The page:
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Xavier M. Broomer, Defendant Below-appellant, v. State of Delaware, Plaintiff Below-appellee.
The appellant, Xavier M. Broomer (“Broomer”), filed this appeal from the Superior Court's bench ruling of March 9, 2015, which denied his post-verdict Motion for Judgment of Acquittal. Broomer raises one argument on appeal. The jury acquitted Broomer of Aggravated Possession and Drug Dealing. However, the jury convicted Broomer of Conspiracy in the Second Degree. Broomer argues that his acquittal on the underlying offense of Drug Dealing precludes his conviction on Conspiracy in the Second Degree. We disagree and AFFIRM.
I. FACTUAL AND PROCEDURAL BACKGROUND
In 2013, the Wilmington office of the Federal Bureau of Investigation (“FBI”) initiated a wiretapping and surveillance program monitoring Aaron Cephas and Deshawn Broomer (“Deshawn”).1 The program authorized the FBI to intercept phone calls associated with two of Deshawn's phones, in connection with a heroin-related drug investigation. Review of recordings from Deshawn's phones revealed two conversations with Broomer, both of which were played for the jury at Broomer's trial.
First, on June 9, 2014, Broomer called Deshawn seeking to purchase eight logs of heroin. Broomer and Deshawn agreed on a price for the heroin. Because Broomer was in Atlantic City at the time, Broomer informed Deshawn that his brother, Donte Broomer (“Donte”), would contact Deshawn to arrange the sale.2 On the same day, shortly after Broomer's conversation with Deshawn, Donte sent multiple text messages to Deshawn.3
Second, on June 10, 2014, Broomer called Deshawn to advise him that he had returned from Atlantic City and to inquire as to whether the price for the heroin remained the same. The police presented Broomer with transcripts of these conversations after his arrest. Broomer told the police that he never completed the heroin transaction and that Deshawn was “stringing him along.” A recording of this statement was played for the jury at trial.
The indictment alleged three counts against Broomer: Aggravated Possession, Drug Dealing, and Conspiracy in the Second Degree.4 The count concerning Conspiracy in the Second Degree (“Count III”) alleged the following:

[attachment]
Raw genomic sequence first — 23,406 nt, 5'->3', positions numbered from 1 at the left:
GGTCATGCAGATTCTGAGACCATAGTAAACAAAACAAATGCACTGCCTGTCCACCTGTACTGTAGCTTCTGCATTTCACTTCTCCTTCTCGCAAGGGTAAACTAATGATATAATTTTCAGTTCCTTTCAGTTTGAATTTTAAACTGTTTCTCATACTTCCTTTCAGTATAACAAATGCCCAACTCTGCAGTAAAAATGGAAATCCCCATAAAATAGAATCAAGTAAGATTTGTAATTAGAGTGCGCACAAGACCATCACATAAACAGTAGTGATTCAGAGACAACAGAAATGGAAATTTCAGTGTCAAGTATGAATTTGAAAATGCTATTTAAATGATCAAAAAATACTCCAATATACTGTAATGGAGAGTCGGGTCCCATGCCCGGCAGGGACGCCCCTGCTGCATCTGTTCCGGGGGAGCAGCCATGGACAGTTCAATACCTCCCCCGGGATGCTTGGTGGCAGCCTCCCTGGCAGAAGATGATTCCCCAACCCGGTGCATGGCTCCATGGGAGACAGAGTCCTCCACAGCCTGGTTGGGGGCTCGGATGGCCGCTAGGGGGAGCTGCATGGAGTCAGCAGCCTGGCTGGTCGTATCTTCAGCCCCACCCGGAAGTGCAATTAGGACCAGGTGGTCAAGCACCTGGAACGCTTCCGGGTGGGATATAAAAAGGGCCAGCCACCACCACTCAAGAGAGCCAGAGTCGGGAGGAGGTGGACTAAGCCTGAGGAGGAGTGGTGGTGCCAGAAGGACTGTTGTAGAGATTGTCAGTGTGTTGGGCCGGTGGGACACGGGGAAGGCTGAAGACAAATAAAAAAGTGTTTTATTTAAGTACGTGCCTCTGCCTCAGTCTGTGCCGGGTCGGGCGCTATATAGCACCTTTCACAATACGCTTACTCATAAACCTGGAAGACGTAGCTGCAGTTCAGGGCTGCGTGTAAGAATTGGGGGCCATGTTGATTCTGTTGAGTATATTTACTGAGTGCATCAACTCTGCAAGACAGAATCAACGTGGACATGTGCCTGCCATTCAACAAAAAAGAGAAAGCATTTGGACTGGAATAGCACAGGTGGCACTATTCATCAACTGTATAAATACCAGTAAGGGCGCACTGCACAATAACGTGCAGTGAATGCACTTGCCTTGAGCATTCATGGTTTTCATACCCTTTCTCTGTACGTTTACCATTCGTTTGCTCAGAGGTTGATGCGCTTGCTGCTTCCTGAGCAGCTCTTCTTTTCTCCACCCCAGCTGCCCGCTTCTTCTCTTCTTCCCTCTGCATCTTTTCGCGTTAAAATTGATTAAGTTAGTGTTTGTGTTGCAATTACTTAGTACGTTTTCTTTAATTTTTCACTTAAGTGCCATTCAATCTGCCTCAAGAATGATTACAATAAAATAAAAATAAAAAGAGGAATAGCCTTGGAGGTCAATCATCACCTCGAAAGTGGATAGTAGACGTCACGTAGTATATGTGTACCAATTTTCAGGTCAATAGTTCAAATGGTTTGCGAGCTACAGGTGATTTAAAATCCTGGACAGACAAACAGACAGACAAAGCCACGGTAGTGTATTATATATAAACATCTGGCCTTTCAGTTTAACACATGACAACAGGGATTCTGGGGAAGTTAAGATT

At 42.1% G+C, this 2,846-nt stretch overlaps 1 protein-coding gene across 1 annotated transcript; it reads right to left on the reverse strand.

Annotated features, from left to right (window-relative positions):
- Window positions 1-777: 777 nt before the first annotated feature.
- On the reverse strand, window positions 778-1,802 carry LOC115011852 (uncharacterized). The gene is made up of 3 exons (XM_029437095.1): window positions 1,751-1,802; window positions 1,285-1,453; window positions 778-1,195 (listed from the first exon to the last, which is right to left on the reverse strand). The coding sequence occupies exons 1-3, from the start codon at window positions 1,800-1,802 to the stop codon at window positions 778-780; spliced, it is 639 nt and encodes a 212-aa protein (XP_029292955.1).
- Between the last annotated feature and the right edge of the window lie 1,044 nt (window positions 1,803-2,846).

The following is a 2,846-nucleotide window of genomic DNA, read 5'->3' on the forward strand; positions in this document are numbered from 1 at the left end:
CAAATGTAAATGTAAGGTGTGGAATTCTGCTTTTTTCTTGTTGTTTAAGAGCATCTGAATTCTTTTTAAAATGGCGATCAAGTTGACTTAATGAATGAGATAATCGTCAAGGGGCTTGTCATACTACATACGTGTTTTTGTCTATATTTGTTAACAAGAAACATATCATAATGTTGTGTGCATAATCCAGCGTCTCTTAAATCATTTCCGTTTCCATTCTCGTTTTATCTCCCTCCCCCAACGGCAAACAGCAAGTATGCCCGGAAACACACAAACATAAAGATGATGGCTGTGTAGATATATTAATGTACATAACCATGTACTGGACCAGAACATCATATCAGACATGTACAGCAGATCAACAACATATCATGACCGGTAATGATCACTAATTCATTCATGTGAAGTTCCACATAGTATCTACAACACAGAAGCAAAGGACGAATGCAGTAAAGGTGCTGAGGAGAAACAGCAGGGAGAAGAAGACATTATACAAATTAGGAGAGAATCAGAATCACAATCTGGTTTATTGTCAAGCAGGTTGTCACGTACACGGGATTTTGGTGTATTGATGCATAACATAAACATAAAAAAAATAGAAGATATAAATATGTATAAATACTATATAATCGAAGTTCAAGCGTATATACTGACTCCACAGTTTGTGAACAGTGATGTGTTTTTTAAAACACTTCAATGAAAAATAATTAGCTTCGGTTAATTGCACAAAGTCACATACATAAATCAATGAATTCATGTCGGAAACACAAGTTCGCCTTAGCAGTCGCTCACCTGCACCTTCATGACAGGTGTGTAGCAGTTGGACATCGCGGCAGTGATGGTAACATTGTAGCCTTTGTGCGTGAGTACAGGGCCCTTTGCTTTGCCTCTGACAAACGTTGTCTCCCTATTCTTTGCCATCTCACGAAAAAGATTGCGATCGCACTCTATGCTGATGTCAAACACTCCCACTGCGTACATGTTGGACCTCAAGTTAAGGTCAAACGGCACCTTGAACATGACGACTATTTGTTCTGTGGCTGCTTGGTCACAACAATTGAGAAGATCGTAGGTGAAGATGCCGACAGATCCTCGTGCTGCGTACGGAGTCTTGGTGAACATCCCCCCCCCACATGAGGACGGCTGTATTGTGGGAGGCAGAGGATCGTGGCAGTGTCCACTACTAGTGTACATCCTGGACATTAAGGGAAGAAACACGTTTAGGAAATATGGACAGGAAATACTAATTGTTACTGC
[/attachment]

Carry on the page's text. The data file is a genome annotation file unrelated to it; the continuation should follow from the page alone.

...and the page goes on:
DONTE BROOMER AND XAVIER M. BROOMER, on or between the 9th day of June, 2014, and the 25th day of June, 2014, in the County of New Castle, State of Delaware, when intending to promote or facilitate the commission of the felony of Drug Dealing ․ did agree with Deshawn Broomer to commit said crime and one or more of them did commit an overt act in pursuance of said conspiracy by engaging in conduct constituting said felony or an attempt to commit said felony or by committing some other substantial step in pursuance of the conspiracy.
On January 28, 2015, the jury found Broomer guilty of Conspiracy in the Second Degree, but not guilty of Aggravated Possession and Drug Dealing.
Broomer filed a Motion for Judgment of Acquittal on February 6, 2015. In his Motion, Broomer argued that the State presented insufficient evidence to sustain a conviction or to satisfy the corpus delicti rule.5 On March 9, 2015, after hearing arguments from counsel for Broomer and for the State, the trial court denied Broomer's Motion for Judgment of Acquittal, reasoning that there was “more than sufficient evidence” from which the jury could conclude that there was an agreement between Broomer and Deshawn.6 The Court also found that Donte's text message communication with Deshawn “alone constitutes the overt act” in furtherance of the conspiracy.7
II. CONTENTIONS OF THE PARTIES
On appeal, Broomer argues that his conviction on Conspiracy in the Second Degree was legally inconsistent with the jury's acquittal on the underlying felony of Drug Dealing.8 He contends that his acquittal on the Drug Dealing charge barred his conviction of Conspiracy in the Second Degree. The State contends that Broomer's argument is waived, in view of the fact that Broomer did not present it to the trial court during the proceedings below.
III. STANDARD AND SCOPE OF REVIEW
Because Broomer raises the argument that his acquittal on the underlying offense precludes his Conspiracy in the Second Degree conviction for the first time on appeal, we review for plain error.9 “Under the plain error standard of review, the error complained of must be so clearly prejudicial to substantial rights as to jeopardize the fairness and integrity of the trial process.” 10 Further, “plain error is limited to material defects which are apparent on the face of the record; which are basic, serious[,] and fundamental in their character[;] and which clearly deprive an accused of a substantial right, or which clearly show manifest injustice.” 11